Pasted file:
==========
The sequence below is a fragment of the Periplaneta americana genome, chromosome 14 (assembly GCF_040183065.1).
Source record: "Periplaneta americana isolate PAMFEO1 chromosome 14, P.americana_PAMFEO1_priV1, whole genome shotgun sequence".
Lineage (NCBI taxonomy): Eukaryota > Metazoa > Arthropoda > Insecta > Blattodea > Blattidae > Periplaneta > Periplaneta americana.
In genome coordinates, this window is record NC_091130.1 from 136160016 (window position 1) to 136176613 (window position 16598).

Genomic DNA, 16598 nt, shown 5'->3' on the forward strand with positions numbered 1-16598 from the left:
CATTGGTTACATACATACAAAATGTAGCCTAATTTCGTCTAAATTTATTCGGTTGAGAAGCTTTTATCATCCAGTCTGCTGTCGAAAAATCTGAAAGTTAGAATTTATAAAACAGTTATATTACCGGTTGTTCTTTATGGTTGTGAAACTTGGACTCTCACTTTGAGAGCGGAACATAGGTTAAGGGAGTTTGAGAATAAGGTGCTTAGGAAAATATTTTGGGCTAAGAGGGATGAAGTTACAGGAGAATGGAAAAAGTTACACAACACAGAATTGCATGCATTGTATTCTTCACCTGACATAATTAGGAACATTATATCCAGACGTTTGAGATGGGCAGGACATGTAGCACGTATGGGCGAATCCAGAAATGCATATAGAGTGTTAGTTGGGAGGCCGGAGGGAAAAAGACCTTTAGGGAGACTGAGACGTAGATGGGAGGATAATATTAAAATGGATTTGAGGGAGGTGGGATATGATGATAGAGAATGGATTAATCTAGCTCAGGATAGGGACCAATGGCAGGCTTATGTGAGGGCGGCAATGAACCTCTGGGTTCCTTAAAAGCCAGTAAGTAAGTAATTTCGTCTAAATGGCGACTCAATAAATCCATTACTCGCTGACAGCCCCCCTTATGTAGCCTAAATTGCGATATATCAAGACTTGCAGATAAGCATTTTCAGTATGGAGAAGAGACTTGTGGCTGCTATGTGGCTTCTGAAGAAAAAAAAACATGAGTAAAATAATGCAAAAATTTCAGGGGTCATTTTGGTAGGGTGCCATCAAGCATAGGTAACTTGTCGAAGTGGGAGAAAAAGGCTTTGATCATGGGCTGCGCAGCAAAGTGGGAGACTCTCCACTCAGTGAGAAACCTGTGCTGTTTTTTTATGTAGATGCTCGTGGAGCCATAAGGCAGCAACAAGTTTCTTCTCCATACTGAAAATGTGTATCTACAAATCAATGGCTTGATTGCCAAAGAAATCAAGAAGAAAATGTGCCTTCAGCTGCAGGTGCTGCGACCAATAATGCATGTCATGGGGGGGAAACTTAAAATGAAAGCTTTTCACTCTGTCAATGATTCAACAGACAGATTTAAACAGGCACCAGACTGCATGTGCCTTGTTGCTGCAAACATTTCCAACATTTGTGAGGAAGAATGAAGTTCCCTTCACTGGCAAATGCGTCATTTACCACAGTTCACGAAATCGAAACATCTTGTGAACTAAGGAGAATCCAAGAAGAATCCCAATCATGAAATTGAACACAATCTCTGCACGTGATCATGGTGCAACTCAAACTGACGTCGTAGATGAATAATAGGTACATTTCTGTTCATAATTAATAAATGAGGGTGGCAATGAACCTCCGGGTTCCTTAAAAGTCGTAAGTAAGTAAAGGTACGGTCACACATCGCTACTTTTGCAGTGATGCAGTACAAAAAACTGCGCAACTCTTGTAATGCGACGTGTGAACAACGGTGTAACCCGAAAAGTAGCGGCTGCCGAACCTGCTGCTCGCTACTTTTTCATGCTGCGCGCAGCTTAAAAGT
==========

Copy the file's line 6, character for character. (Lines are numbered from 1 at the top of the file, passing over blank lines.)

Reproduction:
CATTGGTTACATACATACAAAATGTAGCCTAATTTCGTCTAAATTTATTCGGTTGAGAAGCTTTTATCATCCAGTCTGCTGTCGAAAAATCTGAAAGTTAGAATTTATAAAACAGTTATATTACCGGTTGTTCTTTATGGTTGTGAAACTTGGACTCTCACTTTGAGAGCGGAACATAGGTTAAGGGAGTTTGAGAATAAGGTGCTTAGGAAAATATTTTGGGCTAAGAGGGATGAAGTTACAGGAGAATGGAAAAAGTTACACAACACAGAATTGCATGCATTGTATTCTTCACCTGACATAATTAGGAACATTATATCCAGACGTTTGAGATGGGCAGGACATGTAGCACGTATGGGCGAATCCAGAAATGCATATAGAGTGTTAGTTGGGAGGCCGGAGGGAAAAAGACCTTTAGGGAGACTGAGACGTAGATGGGAGGATAATATTAAAATGGATTTGAGGGAGGTGGGATATGATGATAGAGAATGGATTAATCTAGCTCAGGATAGGGACCAATGGCAGGCTTATGTGAGGGCGGCAATGAACCTCTGGGTTCCTTAAAAGCCAGTAAGTAAGTAATTTCGTCTAAATGGCGACTCAATAAATCCATTACTCGCTGACAGCCCCCCTTATGTAGCCTAAATTGCGATATATCAAGACTTGCAGATAAGCATTTTCAGTATGGAGAAGAGACTTGTGGCTGCTATGTGGCTTCTGAAGAAAAAAAAACATGAGTAAAATAATGCAAAAATTTCAGGGGTCATTTTGGTAGGGTGCCATCAAGCATAGGTAACTTGTCGAAGTGGGAGAAAAAGGCTTTGATCATGGGCTGCGCAGCAAAGTGGGAGACTCTCCACTCAGTGAGAAACCTGTGCTGTTTTTTTATGTAGATGCTCGTGGAGCCATAAGGCAGCAACAAGTTTCTTCTCCATACTGAAAATGTGTATCTACAAATCAATGGCTTGATTGCCAAAGAAATCAAGAAGAAAATGTGCCTTCAGCTGCAGGTGCTGCGACCAATAATGCATGTCATGGGGGGGAAACTTAAAATGAAAGCTTTTCACTCTGTCAATGATTCAACAGACAGATTTAAACAGGCACCAGACTGCATGTGCCTTGTTGCTGCAAACATTTCCAACATTTGTGAGGAAGAATGAAGTTCCCTTCACTGGCAAATGCGTCATTTACCACAGTTCACGAAATCGAAACATCTTGTGAACTAAGGAGAATCCAAGAAGAATCCCAATCATGAAATTGAACACAATCTCTGCACGTGATCATGGTGCAACTCAAACTGACGTCGTAGATGAATAATAGGTACATTTCTGTTCATAATTAATAAATGAGGGTGGCAATGAACCTCCGGGTTCCTTAAAAGTCGTAAGTAAGTAAAGGTACGGTCACACATCGCTACTTTTGCAGTGATGCAGTACAAAAAACTGCGCAACTCTTGTAATGCGACGTGTGAACAACGGTGTAACCCGAAAAGTAGCGGCTGCCGAACCTGCTGCTCGCTACTTTTTCATGCTGCGCGCAGCTTAAAAGT